Pamela Gorman's Real Legacy: Blocking Historic Tax Reform

From the looks of her recent comments captured by blogger and RedState contributor, Tabita Hale, Arizona congressional District 3 candidate and former state Sen. Pamela Gorman is suffering from amnesia.  There were witnesses during the Iran-Contra hearings with a better memory than Gorman.


Gorman would have voters believe that she was the Arizona Legislature’s paragon of conservative virtue, holding the tax and spend liberal wolves at bay even it meant defying the Republican governor and sacrificing her position in Senate leadership.


Gorman might wish that were the case, anyway.  It’s not.


What Gorman did was walk off the playing field when her fellow GOP caucus members and the state needed her most.


The budget package that Gorman deep-sixed last year, which the Arizona Chamber of Commerce and Industry supported, contained sweeping tax reforms that would have made Arizona much more jobs-friendly in exchange for a ballot referral on a possible sales tax hike.  Bob Robb, the respected conservative opinion columnist for The Arizona Republic, called the tax cuts, “real, important and valuable,”  and the budget deal a “no-brainer.” The state’s most vocal fiscal conservative advocacy group, the Arizona Free Enterprise Club, also endorsed the package.


Comparing Arizona’s budget troubles to those of California and New York, The Wall Street Journal, in a piece entitled, “Arizona’s Budget Breakthrough,” wrote on its editorial page, “We hope legislators don’t blow it, because the U.S. desperately needs an alternative to the tax, spend and tax again philosophy of Sacramento and Albany.”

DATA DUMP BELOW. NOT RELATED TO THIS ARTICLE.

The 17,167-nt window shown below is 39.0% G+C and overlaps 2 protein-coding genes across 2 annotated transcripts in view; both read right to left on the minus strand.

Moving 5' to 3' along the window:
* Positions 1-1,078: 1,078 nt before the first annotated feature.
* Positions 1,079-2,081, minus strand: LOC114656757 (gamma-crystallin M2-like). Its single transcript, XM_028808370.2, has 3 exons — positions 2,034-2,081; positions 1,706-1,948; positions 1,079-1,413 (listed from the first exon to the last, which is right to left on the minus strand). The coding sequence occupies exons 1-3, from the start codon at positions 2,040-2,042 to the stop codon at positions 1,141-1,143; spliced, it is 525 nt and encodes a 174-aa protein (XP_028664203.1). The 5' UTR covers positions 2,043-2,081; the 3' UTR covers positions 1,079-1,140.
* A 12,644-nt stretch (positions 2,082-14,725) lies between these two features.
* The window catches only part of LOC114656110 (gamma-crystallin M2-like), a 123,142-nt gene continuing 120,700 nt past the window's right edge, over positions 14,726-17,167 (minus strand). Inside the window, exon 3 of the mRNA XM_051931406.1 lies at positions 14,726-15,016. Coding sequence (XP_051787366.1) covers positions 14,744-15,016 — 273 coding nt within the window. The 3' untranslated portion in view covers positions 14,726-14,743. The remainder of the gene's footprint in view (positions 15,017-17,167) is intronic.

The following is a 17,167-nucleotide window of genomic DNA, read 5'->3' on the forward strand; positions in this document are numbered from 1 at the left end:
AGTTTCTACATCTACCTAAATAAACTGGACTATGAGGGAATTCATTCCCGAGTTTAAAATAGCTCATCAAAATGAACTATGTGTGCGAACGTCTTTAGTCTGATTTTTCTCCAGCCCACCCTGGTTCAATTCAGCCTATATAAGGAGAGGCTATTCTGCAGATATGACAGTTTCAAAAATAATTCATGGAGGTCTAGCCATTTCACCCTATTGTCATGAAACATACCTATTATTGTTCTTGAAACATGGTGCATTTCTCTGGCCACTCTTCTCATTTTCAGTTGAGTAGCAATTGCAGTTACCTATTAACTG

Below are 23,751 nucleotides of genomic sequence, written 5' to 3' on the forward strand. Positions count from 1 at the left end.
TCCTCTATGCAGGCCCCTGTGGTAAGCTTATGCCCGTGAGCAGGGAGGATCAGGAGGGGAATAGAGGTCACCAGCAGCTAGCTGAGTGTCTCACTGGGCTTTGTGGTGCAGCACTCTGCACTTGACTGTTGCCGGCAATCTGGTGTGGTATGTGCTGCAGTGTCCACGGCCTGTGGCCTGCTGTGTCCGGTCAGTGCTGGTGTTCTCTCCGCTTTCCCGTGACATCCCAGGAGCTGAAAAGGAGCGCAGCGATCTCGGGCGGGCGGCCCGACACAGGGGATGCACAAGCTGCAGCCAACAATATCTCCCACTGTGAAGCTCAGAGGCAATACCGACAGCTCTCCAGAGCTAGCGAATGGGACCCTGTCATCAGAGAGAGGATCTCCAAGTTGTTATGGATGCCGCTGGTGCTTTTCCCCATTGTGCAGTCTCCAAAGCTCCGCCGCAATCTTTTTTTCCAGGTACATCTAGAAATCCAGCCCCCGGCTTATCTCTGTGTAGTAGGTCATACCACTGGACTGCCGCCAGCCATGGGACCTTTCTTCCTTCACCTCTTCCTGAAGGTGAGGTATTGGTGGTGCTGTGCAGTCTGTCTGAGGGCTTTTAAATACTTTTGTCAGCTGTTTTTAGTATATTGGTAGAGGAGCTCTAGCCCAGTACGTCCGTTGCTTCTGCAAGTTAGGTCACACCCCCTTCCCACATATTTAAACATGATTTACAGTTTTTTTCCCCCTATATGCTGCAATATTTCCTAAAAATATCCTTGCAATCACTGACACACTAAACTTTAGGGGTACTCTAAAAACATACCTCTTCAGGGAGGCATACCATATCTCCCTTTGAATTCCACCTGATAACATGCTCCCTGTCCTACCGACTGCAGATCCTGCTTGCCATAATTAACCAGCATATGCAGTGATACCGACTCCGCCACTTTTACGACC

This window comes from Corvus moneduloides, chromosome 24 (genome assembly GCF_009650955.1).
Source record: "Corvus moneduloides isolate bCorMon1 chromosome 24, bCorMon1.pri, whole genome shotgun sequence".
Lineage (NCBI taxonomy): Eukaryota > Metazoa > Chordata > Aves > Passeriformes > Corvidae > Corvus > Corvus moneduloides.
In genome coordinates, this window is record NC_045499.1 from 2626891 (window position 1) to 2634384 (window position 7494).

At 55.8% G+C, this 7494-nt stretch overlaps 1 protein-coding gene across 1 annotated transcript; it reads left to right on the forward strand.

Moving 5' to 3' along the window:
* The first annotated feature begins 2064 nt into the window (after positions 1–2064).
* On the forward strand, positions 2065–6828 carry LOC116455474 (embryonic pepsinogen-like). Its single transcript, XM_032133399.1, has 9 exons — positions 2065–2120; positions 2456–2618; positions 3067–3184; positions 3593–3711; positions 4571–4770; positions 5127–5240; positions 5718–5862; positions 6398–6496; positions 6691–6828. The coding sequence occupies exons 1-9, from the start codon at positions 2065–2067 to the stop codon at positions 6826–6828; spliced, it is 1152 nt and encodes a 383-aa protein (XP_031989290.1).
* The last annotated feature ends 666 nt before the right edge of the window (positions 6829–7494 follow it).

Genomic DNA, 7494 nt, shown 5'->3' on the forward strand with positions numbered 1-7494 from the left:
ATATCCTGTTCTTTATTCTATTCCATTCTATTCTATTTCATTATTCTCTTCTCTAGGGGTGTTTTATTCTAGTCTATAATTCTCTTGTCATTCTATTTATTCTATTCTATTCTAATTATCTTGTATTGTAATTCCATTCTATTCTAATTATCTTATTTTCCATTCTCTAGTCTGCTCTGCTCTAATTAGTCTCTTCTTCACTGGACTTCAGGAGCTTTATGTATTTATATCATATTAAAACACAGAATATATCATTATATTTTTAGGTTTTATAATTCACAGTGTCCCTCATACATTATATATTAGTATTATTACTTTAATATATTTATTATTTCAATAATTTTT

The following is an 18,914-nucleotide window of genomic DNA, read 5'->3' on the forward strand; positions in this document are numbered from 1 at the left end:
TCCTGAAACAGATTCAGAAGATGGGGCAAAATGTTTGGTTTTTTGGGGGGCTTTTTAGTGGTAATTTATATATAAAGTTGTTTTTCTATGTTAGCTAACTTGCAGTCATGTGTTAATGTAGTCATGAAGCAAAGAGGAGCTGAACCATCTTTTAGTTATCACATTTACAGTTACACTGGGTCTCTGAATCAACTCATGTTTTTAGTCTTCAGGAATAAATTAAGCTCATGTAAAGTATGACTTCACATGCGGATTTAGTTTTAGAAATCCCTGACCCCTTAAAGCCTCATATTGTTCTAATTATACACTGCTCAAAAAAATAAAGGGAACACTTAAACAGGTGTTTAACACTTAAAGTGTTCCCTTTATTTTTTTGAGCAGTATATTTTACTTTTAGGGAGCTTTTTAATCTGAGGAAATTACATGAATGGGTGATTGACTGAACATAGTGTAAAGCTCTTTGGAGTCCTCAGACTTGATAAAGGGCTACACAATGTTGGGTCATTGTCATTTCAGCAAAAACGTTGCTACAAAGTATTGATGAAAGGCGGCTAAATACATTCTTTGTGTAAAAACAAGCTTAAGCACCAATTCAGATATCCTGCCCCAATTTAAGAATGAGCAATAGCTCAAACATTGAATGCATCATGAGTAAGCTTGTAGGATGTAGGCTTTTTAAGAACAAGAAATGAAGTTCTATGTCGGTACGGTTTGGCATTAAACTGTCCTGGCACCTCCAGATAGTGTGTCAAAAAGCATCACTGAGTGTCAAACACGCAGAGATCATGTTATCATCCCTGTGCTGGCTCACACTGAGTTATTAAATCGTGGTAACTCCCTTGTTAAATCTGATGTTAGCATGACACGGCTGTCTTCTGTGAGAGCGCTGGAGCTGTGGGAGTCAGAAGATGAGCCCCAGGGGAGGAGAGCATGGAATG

Well, Gorman blew it.


What did we get for Pouting Pam’s tantrum?  A voter-approved sales tax hike without the tax cuts that Gov. Brewer and legislative Republicans had crafted.  A year later, Arizonans are paying more at the cash register, unemployment is stuck around 10% and taxpayers aren’t getting any relief on April 15.


Gorman wonders why Arizonans chose to vent their anger towards her.  Simple.  She was in leadership.  She was in a position to help bring her caucus together and craft solutions for Arizona, not to carry out her own ideological agenda.  Instead of leading, Gorman took her ball and went home.


Now Gorman wants to take her act on the road to Congress.  But her fundraising numbers are abysmal and she’s polling in the single digits, far behind the other candidates.  For someone who attempted to use her legislative seat to make a name for herself to gain higher office, she’s been a flop.


Arizona hasn’t missed Gorman in the Legislature.  We won’t be getting reacquainted with her in Congress.